From 'Late Night' to Google: Are talented women their own worst enemy?

“Why don’t we have more female stand-up comedians?"

The radio was buzzing Monday morning about that question, still brewing after Stephen Colbert’s much-deserved ascension to host of “Late Night.”

Now, I’m all for more women running the show everywhere (including this nation — are you listening, Hillary Rodham Clinton?), but in a week in which the nation’s elite colleges are releasing snapshots of their newly admitted classes, I wonder if the question on the radio shouldn’t be:

“How many of you accomplished young women will head toward computer science, tech, finance or business — where scholarships, mentoring, internships and well-paid jobs (and, some would say, true decision-making careers) really exist?”

Nothing against funny women, but what about women in charge in this 21st century world of ours?

As the guy at Google who does the hiring (about 100 jobs a week!), told the New York Times’ Thomas L. Friedman over the weekend:

"The first thing Google looks for is ‘general cognitive ability — the ability to learn things and solve problems.’ … I’m not saying you have to be some terrific coder, but … you have to be able to think in a formal and logical and structured way.… I told [a prospective intern] they are much better off being a B student in computer science than an A+ student in English because it signals a rigor in your thinking and a more challenging course load.”

Sure, there’s progress:

“We are starting to see a shift,” Telle Whitney, president of the Anita Borg Institute for Women and Technology, explained to the San Francisco Chronicle, which added that UC Berkeley, Stanford and a handful of other universities have experienced an uptick in the number of female computer science students, coinciding with a re-imagining of computer science classes, especially introductory ones.

But we (all) have to be open to it too.

Recently, as I drove some high school students to a speech and debate tournament, several of the girls told me they “liked math and science.” Great, I responded. “So you’re thinking about a tech-type major or career?”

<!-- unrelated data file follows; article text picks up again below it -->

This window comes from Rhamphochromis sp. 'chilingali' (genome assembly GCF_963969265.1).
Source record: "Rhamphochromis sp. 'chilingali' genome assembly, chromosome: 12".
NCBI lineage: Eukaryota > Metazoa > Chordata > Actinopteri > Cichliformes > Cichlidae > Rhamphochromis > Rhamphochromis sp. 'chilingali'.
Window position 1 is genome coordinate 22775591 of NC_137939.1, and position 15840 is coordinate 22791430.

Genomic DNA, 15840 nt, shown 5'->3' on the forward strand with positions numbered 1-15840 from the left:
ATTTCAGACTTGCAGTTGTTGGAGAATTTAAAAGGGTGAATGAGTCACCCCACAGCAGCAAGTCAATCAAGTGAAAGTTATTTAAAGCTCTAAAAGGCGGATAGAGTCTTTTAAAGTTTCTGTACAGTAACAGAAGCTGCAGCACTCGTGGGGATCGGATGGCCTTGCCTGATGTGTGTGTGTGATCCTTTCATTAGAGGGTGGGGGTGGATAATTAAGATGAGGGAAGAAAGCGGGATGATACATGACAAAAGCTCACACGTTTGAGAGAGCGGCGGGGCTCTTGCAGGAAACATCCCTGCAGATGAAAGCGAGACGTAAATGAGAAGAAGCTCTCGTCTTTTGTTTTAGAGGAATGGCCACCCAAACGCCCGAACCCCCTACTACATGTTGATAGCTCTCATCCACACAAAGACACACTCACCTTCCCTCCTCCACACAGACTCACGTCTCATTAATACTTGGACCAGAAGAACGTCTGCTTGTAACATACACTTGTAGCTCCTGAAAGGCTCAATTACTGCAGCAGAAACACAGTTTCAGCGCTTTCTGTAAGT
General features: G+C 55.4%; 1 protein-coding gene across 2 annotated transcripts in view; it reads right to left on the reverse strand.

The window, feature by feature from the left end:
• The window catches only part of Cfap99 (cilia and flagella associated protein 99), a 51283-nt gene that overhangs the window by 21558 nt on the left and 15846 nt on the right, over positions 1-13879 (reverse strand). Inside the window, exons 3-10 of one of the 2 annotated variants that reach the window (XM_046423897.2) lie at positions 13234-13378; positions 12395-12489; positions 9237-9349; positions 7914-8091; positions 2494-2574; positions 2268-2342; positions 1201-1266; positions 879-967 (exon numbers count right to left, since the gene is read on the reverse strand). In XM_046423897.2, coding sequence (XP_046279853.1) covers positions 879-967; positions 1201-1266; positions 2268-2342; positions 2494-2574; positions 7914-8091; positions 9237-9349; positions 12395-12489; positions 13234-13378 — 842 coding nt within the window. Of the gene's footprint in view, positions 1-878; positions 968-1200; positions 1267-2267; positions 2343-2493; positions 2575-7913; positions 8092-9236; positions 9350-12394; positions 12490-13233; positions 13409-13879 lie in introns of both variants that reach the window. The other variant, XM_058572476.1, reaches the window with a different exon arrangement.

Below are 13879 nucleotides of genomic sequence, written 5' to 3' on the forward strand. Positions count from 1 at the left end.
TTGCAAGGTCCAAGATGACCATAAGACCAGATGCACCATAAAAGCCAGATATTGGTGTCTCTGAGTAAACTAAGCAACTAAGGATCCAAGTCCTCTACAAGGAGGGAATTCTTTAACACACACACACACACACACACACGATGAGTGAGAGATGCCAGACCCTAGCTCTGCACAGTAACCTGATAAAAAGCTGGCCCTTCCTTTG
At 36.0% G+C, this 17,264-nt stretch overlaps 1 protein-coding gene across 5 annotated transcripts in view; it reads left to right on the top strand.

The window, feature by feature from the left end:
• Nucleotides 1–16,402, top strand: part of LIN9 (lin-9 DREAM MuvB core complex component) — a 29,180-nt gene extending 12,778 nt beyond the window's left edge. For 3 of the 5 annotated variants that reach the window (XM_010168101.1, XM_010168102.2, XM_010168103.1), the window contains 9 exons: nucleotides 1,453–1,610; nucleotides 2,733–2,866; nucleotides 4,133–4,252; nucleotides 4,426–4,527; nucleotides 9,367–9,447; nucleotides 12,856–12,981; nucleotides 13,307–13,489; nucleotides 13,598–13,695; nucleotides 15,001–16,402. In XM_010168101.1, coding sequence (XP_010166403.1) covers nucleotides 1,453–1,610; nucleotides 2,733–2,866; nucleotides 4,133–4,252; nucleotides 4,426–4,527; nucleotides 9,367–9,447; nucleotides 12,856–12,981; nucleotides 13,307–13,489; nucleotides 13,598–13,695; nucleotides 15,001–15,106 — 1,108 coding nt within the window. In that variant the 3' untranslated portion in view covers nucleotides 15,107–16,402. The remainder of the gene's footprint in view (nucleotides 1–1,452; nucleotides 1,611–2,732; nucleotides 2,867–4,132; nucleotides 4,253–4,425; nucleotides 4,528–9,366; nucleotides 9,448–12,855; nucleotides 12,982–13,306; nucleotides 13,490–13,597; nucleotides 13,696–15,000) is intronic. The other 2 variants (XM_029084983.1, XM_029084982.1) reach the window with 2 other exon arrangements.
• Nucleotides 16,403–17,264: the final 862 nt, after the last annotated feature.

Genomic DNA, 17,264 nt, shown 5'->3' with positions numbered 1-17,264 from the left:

Oh no, I was told, “we’re not that good at math.”

Oh. I thought that sort of self-deprecating thinking had ended with my generation (as this journalist was ruefully reminded, lunching recently with her still-inspiring 90-year-old high school biology teacher.)

Hillary Clinton has seen it from both sides, as Times staffer Maeve Reston wrote the other day:

“Too many young women are harder on themselves than circumstances warrant,” said Clinton.... “Whenever I would say to a young woman, ‘I want you to do this. I want you to take on this extra responsibility. I want you to move up,’ almost invariably they would say ‘Do you think I can?’ or ‘Do you think I’m ready?’”

“When I’ve asked a young man if he wants to move up, he goes: ‘How high?’ ‘How fast?’ ‘When do I start?’ ... There is just a hesitancy still about women’s worth and women’s work that we’re going to have to continue to address.”

So, women of the Class of 2018 — as they say in Comedy Improv, it’s never “No, but.”

The response that keeps you going is always “Yes, and!”

Go for it.


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Sara Lessley is a freelance journalist and editing coach in Los Angeles.

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